The Naked Lunch, by William Burroughs

This was the most disgusting thing I have ever heard. I can't remember the last time I read a book that actually made me blush.

I wish I could say that I appreciated the stream-of-consciousness narrative, the jagged emulation of a junkie's brain, the technique, and so on. It would make me feel better about myself. But I didn't. It started out as an interesting slice-of-drug-life raw narrative, and then slid completely over the edge into insanity. I guess that's impressive, but - whatever. I've got enough problems living in my own head. I don't need to have the dredges from anyone else's head shoved up my nose.

The audio version I listened to was read by the author, who was apparently drunk at the time. I had to rewind frequently in attempts to figure what the hell he was saying - he varied between slurring his words together and enunciatingly distinctly and precisely.

I do not recommend this book to anyone.

Pilgrimage to Medina and Mecca, by Richard Burton

Richard Burton is one of the vague historical figures who I knew was extremely cool, without knowing precisely why. Now I know! He's a real man's man, roaming all over the white spaces of the Victorian map, speaking dozens of languages like a native, cutlass in one hand and pistol in the other, sneaking into Muslim holy places and translating fascinating Arabic texts into English from the back of a camel. In fact his biography reminded me a bit of 'Fighting Round the World With Russell Crowe' (South Park reference....).

Pilgrimage to Medina and Mecca is the book that made him famous. It's his account of travelling in the guise of a native-born Muslim of various provenances to the holiest places of the Muslim faith. This was an exceedingly dangerous voyage. As well as the natural perils of travel through land infested with raiders and thieves, he had to maintain his disguise while constantly in the company of Persians, Arabs, and Bedouins would who have been happy to slaughter an unbeliever. He doesn't seem like the kind of person who would be comfortable to know in real life, but my, is he attractive on paper.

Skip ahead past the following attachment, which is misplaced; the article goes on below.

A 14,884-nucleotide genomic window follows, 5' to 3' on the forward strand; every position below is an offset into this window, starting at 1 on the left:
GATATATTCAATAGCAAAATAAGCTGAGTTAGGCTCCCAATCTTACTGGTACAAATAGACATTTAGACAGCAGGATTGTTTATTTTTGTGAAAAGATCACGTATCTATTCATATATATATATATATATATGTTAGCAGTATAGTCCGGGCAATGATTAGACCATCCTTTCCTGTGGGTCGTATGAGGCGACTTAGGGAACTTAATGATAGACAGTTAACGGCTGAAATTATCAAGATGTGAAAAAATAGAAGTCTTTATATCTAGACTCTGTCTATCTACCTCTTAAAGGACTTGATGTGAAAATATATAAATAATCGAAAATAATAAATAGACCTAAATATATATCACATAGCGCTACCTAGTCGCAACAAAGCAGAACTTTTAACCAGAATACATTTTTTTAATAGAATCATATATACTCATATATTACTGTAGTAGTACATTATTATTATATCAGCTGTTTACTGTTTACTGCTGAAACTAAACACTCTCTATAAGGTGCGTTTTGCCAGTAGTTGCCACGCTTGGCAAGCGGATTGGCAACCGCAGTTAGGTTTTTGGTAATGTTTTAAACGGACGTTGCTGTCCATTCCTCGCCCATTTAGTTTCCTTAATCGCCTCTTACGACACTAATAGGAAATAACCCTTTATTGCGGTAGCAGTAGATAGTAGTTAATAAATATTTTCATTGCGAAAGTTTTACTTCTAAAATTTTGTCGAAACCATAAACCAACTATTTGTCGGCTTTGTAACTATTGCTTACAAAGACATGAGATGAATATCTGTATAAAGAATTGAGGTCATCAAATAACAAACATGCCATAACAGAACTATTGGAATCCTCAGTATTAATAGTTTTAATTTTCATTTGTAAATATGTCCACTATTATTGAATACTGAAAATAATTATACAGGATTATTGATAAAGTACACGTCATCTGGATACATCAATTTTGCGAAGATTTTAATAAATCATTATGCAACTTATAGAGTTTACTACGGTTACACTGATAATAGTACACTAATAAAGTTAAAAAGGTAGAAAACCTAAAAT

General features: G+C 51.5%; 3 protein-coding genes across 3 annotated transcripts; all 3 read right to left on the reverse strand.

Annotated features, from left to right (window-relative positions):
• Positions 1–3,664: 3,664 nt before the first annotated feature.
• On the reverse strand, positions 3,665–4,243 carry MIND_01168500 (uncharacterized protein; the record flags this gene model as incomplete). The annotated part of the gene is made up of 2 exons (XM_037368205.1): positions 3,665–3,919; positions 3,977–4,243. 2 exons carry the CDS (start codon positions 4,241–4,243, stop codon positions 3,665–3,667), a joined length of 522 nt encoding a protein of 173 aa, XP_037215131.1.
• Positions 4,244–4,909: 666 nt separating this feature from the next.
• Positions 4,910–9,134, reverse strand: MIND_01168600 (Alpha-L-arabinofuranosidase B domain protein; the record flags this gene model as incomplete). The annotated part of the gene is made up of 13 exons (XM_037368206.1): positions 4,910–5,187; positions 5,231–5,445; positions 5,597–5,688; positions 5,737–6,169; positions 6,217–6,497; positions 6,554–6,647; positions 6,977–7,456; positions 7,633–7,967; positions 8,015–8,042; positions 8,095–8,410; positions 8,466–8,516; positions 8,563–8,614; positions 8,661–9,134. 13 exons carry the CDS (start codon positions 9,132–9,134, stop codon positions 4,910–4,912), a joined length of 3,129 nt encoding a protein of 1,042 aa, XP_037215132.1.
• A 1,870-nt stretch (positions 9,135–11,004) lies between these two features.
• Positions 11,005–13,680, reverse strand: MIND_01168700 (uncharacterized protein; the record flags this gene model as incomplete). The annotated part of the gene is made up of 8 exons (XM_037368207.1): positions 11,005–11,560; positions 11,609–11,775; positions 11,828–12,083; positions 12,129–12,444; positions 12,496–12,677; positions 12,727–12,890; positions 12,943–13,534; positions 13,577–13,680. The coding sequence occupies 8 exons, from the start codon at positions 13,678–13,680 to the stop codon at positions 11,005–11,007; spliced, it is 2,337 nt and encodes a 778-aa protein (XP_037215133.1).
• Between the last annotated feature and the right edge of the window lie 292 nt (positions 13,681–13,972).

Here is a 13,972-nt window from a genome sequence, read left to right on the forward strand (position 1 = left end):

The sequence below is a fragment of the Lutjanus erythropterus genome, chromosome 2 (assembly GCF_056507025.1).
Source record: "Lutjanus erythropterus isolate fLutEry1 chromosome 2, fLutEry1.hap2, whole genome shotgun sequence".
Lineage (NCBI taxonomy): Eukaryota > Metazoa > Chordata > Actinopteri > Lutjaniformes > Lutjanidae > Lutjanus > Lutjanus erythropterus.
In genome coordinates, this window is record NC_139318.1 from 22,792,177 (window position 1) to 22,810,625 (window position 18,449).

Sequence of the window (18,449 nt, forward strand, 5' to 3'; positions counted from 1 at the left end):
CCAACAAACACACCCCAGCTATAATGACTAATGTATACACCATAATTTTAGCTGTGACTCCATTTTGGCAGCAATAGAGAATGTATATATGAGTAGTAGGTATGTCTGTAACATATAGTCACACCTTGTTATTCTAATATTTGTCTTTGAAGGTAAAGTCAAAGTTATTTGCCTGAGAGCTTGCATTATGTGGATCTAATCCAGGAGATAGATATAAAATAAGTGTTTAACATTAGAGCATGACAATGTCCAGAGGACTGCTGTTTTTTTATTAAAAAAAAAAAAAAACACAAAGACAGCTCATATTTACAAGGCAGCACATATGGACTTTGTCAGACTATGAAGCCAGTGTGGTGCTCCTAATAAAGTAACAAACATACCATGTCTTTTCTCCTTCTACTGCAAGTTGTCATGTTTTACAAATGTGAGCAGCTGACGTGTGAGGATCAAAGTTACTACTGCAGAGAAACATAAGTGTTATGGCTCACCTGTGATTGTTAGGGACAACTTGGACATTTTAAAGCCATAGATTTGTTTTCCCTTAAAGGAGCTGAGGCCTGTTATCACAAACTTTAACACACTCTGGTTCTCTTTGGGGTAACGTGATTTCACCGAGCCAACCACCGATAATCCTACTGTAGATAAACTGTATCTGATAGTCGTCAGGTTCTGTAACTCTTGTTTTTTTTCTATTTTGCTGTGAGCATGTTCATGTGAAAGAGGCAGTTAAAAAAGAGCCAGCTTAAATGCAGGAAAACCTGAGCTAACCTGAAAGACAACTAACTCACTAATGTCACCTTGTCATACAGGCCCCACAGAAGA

My only complaint was that I wanted more. With good reason - I didn't realize until the audiobook was over that I was listening to just 'excerpts'. The narration by Patrick Tull was flawed. Tull sounds like a gruff older man; Burton was in his early thirties when these events took place (and were published), so Tull just doesn't sound right.

I can't wait to read the whole thing.

A Man of the People, by Chinua Achebe

This is a political novel - is it satire? I don't know. It's not obviously humourous, but it is infused with a wry understanding of human foibles.

This is the story of the political disintegration of an unnamed African country that's really Nigeria. His main character, Odili, is an idealistic young man who becomes acquainted with his government representative Chief Nanga and decides to challenge him for office. Chief Nanga uses various pressure tactics to dissuade Odili and other members of his new political party. Meanwhile, corruption scandals cause governmental chaos and ends in a military coup (A Man of the People was published just before the 1966 military coup in Nigeria).